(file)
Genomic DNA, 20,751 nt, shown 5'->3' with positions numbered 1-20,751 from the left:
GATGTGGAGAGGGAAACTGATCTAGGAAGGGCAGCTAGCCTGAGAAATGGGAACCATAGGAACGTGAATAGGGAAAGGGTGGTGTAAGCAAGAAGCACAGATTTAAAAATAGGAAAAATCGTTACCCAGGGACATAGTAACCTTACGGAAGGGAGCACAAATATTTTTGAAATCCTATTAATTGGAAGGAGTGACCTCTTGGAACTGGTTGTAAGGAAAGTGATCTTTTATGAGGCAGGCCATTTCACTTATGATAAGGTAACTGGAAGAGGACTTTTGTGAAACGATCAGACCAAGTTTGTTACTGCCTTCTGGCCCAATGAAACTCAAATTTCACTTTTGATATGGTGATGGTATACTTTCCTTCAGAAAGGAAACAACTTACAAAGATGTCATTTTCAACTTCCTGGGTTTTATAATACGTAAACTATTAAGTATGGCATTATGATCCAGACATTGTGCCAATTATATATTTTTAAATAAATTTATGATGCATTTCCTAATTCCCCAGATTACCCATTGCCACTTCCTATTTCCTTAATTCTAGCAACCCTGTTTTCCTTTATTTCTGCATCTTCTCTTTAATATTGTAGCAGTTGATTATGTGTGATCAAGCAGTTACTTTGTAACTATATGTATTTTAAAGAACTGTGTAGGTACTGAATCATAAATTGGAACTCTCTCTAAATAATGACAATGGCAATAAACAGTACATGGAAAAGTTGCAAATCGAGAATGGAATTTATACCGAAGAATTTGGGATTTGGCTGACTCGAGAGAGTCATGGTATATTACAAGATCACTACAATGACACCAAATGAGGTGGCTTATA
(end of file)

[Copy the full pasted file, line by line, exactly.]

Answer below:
Genomic DNA, 20,751 nt, shown 5'->3' with positions numbered 1-20,751 from the left:
GATGTGGAGAGGGAAACTGATCTAGGAAGGGCAGCTAGCCTGAGAAATGGGAACCATAGGAACGTGAATAGGGAAAGGGTGGTGTAAGCAAGAAGCACAGATTTAAAAATAGGAAAAATCGTTACCCAGGGACATAGTAACCTTACGGAAGGGAGCACAAATATTTTTGAAATCCTATTAATTGGAAGGAGTGACCTCTTGGAACTGGTTGTAAGGAAAGTGATCTTTTATGAGGCAGGCCATTTCACTTATGATAAGGTAACTGGAAGAGGACTTTTGTGAAACGATCAGACCAAGTTTGTTACTGCCTTCTGGCCCAATGAAACTCAAATTTCACTTTTGATATGGTGATGGTATACTTTCCTTCAGAAAGGAAACAACTTACAAAGATGTCATTTTCAACTTCCTGGGTTTTATAATACGTAAACTATTAAGTATGGCATTATGATCCAGACATTGTGCCAATTATATATTTTTAAATAAATTTATGATGCATTTCCTAATTCCCCAGATTACCCATTGCCACTTCCTATTTCCTTAATTCTAGCAACCCTGTTTTCCTTTATTTCTGCATCTTCTCTTTAATATTGTAGCAGTTGATTATGTGTGATCAAGCAGTTACTTTGTAACTATATGTATTTTAAAGAACTGTGTAGGTACTGAATCATAAATTGGAACTCTCTCTAAATAATGACAATGGCAATAAACAGTACATGGAAAAGTTGCAAATCGAGAATGGAATTTATACCGAAGAATTTGGGATTTGGCTGACTCGAGAGAGTCATGGTATATTACAAGATCACTACAATGACACCAAATGAGGTGGCTTATA